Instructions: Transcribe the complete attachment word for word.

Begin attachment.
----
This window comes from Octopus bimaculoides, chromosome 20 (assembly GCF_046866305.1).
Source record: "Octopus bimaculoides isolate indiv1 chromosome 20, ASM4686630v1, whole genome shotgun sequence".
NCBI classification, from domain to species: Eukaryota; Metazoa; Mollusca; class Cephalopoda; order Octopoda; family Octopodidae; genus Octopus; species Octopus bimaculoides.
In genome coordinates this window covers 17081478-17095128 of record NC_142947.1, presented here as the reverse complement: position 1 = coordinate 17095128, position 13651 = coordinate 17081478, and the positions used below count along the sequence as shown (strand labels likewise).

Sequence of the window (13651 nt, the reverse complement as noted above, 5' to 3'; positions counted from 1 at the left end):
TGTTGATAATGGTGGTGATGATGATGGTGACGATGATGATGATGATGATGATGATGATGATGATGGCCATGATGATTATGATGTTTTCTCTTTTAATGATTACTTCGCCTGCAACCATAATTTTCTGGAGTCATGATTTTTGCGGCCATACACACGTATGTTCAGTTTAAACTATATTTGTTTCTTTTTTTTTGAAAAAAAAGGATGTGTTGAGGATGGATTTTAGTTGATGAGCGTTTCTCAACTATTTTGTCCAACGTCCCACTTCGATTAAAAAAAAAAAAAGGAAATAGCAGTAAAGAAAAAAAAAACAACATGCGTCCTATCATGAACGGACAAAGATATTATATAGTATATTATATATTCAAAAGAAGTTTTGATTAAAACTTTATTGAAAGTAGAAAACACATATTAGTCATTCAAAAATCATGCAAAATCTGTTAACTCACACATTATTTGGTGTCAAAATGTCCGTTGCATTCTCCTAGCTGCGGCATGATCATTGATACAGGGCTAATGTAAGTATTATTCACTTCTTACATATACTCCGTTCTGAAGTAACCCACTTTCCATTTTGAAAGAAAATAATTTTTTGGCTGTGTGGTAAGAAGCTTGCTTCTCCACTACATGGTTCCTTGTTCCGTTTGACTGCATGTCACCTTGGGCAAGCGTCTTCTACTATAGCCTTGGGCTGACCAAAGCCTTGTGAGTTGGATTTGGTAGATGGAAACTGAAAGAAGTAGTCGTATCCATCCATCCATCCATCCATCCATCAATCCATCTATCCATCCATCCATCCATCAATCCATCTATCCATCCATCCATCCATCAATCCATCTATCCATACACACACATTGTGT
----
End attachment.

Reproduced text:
This window comes from Octopus bimaculoides, chromosome 20 (assembly GCF_046866305.1).
Source record: "Octopus bimaculoides isolate indiv1 chromosome 20, ASM4686630v1, whole genome shotgun sequence".
NCBI classification, from domain to species: Eukaryota; Metazoa; Mollusca; class Cephalopoda; order Octopoda; family Octopodidae; genus Octopus; species Octopus bimaculoides.
In genome coordinates this window covers 17081478-17095128 of record NC_142947.1, presented here as the reverse complement: position 1 = coordinate 17095128, position 13651 = coordinate 17081478, and the positions used below count along the sequence as shown (strand labels likewise).

Sequence of the window (13651 nt, the reverse complement as noted above, 5' to 3'; positions counted from 1 at the left end):
TGTTGATAATGGTGGTGATGATGATGGTGACGATGATGATGATGATGATGATGATGATGATGATGGCCATGATGATTATGATGTTTTCTCTTTTAATGATTACTTCGCCTGCAACCATAATTTTCTGGAGTCATGATTTTTGCGGCCATACACACGTATGTTCAGTTTAAACTATATTTGTTTCTTTTTTTTTGAAAAAAAAGGATGTGTTGAGGATGGATTTTAGTTGATGAGCGTTTCTCAACTATTTTGTCCAACGTCCCACTTCGATTAAAAAAAAAAAAAGGAAATAGCAGTAAAGAAAAAAAAAACAACATGCGTCCTATCATGAACGGACAAAGATATTATATAGTATATTATATATTCAAAAGAAGTTTTGATTAAAACTTTATTGAAAGTAGAAAACACATATTAGTCATTCAAAAATCATGCAAAATCTGTTAACTCACACATTATTTGGTGTCAAAATGTCCGTTGCATTCTCCTAGCTGCGGCATGATCATTGATACAGGGCTAATGTAAGTATTATTCACTTCTTACATATACTCCGTTCTGAAGTAACCCACTTTCCATTTTGAAAGAAAATAATTTTTTGGCTGTGTGGTAAGAAGCTTGCTTCTCCACTACATGGTTCCTTGTTCCGTTTGACTGCATGTCACCTTGGGCAAGCGTCTTCTACTATAGCCTTGGGCTGACCAAAGCCTTGTGAGTTGGATTTGGTAGATGGAAACTGAAAGAAGTAGTCGTATCCATCCATCCATCCATCCATCCATCAATCCATCTATCCATCCATCCATCCATCAATCCATCTATCCATCCATCCATCCATCAATCCATCTATCCATACACACACATTGTGT